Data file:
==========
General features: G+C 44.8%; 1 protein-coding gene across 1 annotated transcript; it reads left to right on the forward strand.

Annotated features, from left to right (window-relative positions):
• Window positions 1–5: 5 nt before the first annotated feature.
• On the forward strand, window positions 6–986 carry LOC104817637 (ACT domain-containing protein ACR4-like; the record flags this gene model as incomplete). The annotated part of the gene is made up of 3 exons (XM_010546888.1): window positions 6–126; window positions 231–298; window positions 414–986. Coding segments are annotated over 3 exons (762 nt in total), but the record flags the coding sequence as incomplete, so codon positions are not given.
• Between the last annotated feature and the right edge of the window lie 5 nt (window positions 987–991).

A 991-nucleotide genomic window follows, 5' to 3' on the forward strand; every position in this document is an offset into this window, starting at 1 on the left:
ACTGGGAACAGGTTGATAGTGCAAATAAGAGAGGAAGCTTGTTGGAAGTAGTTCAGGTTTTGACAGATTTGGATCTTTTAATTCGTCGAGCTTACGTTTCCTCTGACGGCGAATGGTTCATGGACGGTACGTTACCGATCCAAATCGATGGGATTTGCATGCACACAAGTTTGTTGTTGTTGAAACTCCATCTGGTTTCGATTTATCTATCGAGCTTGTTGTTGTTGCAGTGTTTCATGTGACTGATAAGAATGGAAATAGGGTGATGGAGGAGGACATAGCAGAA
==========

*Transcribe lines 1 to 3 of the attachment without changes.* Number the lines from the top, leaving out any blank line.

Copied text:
General features: G+C 44.8%; 1 protein-coding gene across 1 annotated transcript; it reads left to right on the forward strand.

Annotated features, from left to right (window-relative positions):
• Window positions 1–5: 5 nt before the first annotated feature.